San Salvador — Salvadorean officials are optimistic that last week's government-guerrilla summit can lead to serious negotiations toward resolving this country's civil war.
But at the same time government forces have launched a major offensive against the rebels in northern Morazan Province, a traditional guerrilla stronghold, and smaller actions in Usulutan, Cabanas, and San Vicente provinces. The rebels, too, have resumed military activity.
Resumption of fighting came all too soon for many of the Salvadoreans who cheered and clapped their hands for President Jose Napoleon Duarte on Oct. 15 as he drove toward the summit in the tiny northern mountain town of La Palma.
Some of these Salvadoreans now seem cynical about the prospects for peace. But both government and rebel sources indicate they have hopes that new talks scheduled for late November will be another step toward peace.
The La Palma talks were held to ''air points of view,'' a government official says. The November talks, he says, will focus on forming a commission made of government officials and rebels that would present proposals for ending the war.
One government negotiator at last week's meeting, Rene Fortin Magana, says he is hopeful in part because the rebels seemed more moderate than expected at the La Palma meeting. The mood of moderation surprised him, he says.
''If the (November) talks continue in the same tone and with the same decorum , I think we could have a negotiated settlement within a year,'' Dr. Magana told the Monitor.
The political and military situation was further complicated by the deaths of four United States CIA agents Friday in a plane crash - the first known CIA casualties in El Salvador's civil war.
The US government said the plane crashed into the Guazapa Volcano in a heavy rainstorm while it was searching for signs of rebel offensives and arms shipments from Nicaragua to the Salvadorean guerrillas.
Numerous sources here in San Salvador think the plane was probably on a reconnaissance mission to assist the Salvadorean Army offensives. They say that most diplomatic observers contend that arms sent to the rebels arrive in El Salvador by boat, well away from the volcano. These observers point out that US reconnaissance flights have been carried out almost daily since January and that they have on occasion assisted Salvadorean forces by providing intelligence during combat.
Rebel Radio Venceremos charged in a broadcast Saturday that the plane was firing on civilians in Morazan. ''Our antiaircraft units delivered concentrated fire against the aircraft on Thursday,'' Venceremos said, but it stopped short of claiming rebels had forced the plane down. The report said three Salvadorean soldiers also died in the crash.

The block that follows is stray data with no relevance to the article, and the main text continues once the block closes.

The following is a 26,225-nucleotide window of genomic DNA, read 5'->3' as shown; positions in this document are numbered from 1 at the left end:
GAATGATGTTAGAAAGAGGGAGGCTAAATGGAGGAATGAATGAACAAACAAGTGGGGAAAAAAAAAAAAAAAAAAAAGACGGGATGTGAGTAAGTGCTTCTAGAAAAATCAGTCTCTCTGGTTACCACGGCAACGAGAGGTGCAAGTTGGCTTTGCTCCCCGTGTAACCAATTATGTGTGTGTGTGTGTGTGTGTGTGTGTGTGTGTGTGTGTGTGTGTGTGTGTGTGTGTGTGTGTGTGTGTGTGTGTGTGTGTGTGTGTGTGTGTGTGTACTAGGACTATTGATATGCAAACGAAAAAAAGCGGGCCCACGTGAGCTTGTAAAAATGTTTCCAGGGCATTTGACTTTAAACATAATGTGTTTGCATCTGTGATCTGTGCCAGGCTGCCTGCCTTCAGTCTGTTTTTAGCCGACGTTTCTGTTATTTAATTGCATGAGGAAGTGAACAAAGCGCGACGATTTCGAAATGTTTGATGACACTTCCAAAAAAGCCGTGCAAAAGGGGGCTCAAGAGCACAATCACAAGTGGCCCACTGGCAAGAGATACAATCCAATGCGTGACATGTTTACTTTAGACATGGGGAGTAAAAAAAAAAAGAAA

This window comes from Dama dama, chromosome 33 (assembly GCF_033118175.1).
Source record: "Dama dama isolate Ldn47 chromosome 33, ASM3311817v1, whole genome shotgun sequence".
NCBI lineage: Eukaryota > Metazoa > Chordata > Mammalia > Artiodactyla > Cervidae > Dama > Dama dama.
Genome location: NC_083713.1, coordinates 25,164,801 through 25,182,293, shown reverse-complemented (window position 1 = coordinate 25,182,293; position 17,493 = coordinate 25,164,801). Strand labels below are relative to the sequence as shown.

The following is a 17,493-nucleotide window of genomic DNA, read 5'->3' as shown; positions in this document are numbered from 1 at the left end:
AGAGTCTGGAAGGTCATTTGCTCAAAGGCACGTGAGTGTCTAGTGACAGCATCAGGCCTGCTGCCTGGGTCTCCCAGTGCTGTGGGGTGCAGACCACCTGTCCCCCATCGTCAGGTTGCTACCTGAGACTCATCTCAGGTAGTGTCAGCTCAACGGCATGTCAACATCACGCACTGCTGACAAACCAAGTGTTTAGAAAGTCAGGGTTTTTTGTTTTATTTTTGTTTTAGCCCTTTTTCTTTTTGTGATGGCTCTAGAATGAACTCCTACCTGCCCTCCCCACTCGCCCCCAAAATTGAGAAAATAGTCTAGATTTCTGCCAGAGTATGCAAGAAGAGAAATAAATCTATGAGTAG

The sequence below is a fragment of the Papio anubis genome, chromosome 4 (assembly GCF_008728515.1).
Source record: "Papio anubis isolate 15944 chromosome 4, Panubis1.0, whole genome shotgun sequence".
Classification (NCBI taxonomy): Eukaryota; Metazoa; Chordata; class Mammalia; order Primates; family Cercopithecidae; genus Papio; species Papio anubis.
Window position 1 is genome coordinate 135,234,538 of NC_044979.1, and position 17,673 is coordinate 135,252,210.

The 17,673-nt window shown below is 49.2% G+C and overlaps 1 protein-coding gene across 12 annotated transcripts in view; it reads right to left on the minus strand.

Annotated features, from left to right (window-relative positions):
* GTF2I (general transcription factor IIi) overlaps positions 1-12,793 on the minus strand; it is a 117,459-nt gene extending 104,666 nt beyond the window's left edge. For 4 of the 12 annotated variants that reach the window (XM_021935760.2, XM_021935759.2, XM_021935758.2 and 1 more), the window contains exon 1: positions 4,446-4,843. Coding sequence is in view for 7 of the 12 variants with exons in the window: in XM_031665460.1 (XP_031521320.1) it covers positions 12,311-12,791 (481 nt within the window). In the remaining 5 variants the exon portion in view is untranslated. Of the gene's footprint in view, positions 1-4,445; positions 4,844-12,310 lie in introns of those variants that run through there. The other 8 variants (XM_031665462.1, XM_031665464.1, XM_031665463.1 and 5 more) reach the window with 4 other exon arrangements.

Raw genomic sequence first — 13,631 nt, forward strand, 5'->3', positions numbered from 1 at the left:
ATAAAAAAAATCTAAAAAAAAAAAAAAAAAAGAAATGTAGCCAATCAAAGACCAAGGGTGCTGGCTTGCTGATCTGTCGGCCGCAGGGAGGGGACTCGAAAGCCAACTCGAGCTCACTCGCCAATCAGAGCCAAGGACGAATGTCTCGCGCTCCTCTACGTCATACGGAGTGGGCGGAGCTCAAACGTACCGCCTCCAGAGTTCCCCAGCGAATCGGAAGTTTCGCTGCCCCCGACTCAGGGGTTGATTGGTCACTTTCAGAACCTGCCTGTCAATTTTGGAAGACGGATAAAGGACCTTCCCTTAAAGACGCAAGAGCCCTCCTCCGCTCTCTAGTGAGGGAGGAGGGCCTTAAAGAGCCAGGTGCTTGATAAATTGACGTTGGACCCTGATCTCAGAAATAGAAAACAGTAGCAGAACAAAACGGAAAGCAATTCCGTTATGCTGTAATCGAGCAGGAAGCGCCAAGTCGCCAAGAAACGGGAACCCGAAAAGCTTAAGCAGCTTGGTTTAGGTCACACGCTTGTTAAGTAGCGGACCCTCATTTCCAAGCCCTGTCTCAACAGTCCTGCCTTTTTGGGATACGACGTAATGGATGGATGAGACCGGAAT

Venceremos also alleged that the Salvadorean military had tried to take over the radio station, but failed. And it charged that the head of US military mission in El Salvador - Col. James Steele - was in a helicopter in northern Morazan Friday that had machine-gunned civilians, including women and children, while flying over a small town.
Independent sources confirmed the colonel was in Morazan in a helicopter that day, but could not confirm or deny he was in a craft that had fired on civilians.
Small OV-1 Mohawk observation planes and large C-130 Hercules transport aircraft taking off from Palmerola airfield across the border in Honduras sometimes send immediate intelligence data to the Salvadorean military in battle. These planes have sometimes helped direct mortar, artillery, and aircraft fire on suspected rebel positions.
An official who is optimistic about talks with rebels, but who wishes to remain unidentified, says: ''The rebels have changed their position. The guerrillas appear less hard line and more flexible.
''My opinion is that they are weaker. They have lost political and military power, and are now dealing with a legitimate government that has wide respect and standing. If Duarte continues to consolidate his military and political gains, the guerrillas are only going to be forced into a more accommodating position.''
Negotiator Magana told the Monitor, ''The final resolution (at La Palma) was a victory for us because of the call for a pluralist society, which negates, perhaps, what harder elements in the guerrillas want.'' Contrary to some reports , he said, the rebels did not present a list of demands to the government at La Palma.
President Duarte told reporters after the La Palma meeting that the rebels would not be given government positions nor allowed to be incorporated into the armed forces as part of a negotiated settlement. He called on them to transform themselves into political parties to take part in elections.